Kawasaki’s ER-6n is one of the success stories of the naked middleweight class. Originally launched in 2006, this pleasingly quirky looking machine has won an army of fans thanks to its easy-going nature and light handling.
Unlike some of its rivals, the ER has never pretended to be anything other than a budget middleweight with odd styling.
Brash colours and even pink frames and swingarms on early models were a sign of a bike comfortable in its looks, something that buyers appreciated. Why settle for a run of the mill middleweight when you could have a bike that truly stood out?
Next year the ER-6n enters its third generation. Although few spotted the changes, the 2009 model received slight styling updates. But this new 2012 version has the most substantial visual and mechanical change the ER-6n has yet seen in its life. But is it worth the money?
Spotting the differences
At a quick glance it is pretty hard to spot the differences between these two bikes. The biggest visual giveaway is the frame, with the older bike’s tubing running around the engine.
However the raised tank, more angular nose and sharper tail of the 2012 bike are also quite apparent once you know what to look for.
Starting the day on the older machine, which only had running in miles on the clock, I’m immediately reminded of why the ER is such a hit with both new and more experienced riders.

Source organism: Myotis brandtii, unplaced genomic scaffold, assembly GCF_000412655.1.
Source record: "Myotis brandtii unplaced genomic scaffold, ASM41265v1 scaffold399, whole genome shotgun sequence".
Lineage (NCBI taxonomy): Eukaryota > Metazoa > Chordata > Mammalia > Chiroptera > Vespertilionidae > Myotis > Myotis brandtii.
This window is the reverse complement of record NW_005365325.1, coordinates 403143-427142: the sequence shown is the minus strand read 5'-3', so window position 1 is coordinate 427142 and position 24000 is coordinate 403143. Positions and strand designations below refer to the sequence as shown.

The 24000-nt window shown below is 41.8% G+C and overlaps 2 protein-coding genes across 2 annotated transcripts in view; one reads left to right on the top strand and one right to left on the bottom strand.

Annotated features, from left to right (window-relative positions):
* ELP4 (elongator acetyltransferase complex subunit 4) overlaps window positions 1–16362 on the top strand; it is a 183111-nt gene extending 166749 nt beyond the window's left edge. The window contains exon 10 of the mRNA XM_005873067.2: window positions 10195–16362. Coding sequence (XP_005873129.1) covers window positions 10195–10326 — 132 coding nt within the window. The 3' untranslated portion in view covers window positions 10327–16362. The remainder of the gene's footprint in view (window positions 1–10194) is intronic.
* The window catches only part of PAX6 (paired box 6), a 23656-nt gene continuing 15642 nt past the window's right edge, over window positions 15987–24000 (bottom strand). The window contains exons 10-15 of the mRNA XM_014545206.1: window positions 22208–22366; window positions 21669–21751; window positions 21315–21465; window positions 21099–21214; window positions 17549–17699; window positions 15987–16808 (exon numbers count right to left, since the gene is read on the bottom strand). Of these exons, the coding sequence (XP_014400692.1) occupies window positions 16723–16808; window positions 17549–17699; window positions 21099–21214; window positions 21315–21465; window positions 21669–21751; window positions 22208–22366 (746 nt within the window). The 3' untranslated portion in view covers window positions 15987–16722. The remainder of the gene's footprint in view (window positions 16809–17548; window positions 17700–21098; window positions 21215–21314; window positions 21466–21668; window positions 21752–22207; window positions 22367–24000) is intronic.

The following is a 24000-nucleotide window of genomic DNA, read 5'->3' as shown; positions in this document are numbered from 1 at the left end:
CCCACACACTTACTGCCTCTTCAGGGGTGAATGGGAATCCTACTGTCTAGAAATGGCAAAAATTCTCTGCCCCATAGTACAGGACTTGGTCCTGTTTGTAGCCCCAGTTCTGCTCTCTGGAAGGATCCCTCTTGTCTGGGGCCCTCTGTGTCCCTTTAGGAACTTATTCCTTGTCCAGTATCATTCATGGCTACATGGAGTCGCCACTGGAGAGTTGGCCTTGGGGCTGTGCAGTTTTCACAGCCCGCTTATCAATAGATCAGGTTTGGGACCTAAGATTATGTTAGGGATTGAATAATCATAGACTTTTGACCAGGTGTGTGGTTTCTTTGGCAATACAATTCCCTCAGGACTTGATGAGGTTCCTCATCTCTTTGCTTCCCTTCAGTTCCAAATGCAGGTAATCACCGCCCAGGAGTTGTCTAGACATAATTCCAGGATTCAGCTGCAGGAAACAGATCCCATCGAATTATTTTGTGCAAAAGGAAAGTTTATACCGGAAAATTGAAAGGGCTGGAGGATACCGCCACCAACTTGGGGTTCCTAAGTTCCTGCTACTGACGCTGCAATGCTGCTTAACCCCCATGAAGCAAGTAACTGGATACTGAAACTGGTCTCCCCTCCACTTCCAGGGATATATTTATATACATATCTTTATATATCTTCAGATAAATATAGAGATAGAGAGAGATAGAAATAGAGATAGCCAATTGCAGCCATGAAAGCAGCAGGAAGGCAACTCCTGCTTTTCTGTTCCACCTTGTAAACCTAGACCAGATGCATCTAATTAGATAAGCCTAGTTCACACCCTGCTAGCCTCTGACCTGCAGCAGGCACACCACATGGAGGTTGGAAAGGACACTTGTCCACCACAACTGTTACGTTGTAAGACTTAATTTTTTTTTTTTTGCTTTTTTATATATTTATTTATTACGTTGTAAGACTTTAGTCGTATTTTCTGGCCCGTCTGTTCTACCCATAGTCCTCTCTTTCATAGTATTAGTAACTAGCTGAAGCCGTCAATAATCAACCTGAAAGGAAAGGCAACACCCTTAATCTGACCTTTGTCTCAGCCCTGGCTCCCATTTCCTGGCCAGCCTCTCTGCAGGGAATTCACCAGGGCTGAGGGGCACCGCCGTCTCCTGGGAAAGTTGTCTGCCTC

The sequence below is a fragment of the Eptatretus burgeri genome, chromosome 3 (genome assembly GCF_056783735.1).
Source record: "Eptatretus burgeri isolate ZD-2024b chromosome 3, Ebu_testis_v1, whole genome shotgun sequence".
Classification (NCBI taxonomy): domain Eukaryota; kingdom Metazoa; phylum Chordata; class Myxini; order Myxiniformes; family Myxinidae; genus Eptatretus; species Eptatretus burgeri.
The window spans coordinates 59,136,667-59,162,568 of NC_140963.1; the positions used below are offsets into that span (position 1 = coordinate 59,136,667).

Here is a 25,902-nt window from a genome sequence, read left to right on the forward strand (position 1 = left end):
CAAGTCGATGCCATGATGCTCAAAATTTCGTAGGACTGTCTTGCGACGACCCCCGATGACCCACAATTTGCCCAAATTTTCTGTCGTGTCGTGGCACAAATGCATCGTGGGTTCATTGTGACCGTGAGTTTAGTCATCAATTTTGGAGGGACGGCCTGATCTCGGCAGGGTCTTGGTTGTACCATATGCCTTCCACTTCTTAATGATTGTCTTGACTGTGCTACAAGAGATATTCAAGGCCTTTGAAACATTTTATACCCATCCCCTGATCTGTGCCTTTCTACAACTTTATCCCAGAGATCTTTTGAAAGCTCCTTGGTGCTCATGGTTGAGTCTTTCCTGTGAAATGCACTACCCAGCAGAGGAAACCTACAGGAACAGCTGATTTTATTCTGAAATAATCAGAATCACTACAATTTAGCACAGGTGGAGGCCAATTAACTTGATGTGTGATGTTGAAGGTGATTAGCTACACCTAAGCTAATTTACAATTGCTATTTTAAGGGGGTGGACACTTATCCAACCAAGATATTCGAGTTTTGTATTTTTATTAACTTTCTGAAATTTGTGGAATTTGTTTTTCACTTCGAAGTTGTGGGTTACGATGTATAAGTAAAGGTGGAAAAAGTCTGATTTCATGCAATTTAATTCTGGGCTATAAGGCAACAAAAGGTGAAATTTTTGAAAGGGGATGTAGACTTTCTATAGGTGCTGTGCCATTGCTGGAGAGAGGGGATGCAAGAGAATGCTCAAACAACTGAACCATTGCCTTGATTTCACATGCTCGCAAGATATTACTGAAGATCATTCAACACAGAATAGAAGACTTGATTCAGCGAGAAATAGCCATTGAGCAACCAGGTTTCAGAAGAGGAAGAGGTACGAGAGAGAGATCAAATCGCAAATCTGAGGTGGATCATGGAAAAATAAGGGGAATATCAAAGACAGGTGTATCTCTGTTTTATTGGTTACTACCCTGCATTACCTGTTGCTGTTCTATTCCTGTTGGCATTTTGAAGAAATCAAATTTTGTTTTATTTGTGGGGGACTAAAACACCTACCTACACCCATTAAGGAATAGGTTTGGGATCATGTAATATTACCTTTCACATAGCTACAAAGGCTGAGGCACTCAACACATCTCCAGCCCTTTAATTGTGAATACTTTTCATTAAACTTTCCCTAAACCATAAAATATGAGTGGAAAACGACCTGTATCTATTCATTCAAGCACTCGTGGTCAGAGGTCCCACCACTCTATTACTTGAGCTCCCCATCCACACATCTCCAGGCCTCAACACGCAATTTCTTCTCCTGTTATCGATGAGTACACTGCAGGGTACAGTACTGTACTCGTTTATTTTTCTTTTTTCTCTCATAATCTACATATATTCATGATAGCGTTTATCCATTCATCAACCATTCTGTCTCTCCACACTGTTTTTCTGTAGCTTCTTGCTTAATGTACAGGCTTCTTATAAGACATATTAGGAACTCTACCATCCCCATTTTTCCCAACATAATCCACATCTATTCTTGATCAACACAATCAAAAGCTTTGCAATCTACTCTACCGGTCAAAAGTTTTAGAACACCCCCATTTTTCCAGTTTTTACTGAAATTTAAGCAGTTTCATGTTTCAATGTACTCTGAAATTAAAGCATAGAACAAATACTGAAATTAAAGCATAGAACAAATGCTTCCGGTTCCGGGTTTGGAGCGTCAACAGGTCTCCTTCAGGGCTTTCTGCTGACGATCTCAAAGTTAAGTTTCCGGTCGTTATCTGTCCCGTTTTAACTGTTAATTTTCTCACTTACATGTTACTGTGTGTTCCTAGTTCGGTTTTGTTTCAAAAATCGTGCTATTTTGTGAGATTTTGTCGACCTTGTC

The riding position is comfortable with my arms in a relaxed stretch to the bars and despite my six-foot plus height I don’t feel cramped on the pegs. The Kawasaki is natural to ride with a reassuring character that isn’t out to give any nasty surprises.
To read the full test, pick up a copy of the December 14 issue of MCN.
Reaching a section of dry bends I’m encouraged to push the Kawasaki a little harder and again it responds well, delivering a sporty ride with a pleasing light and agile feeling.
It’s hard to see how the new 2012 model could improve on this so I stopped to swap bikes and in all honesty wasn’t expecting to feel any changes.
Through the same series of bends as before the 2012 model again surprises. It feels more agile than the 2011 version, faster to turn in and yet equally as balanced.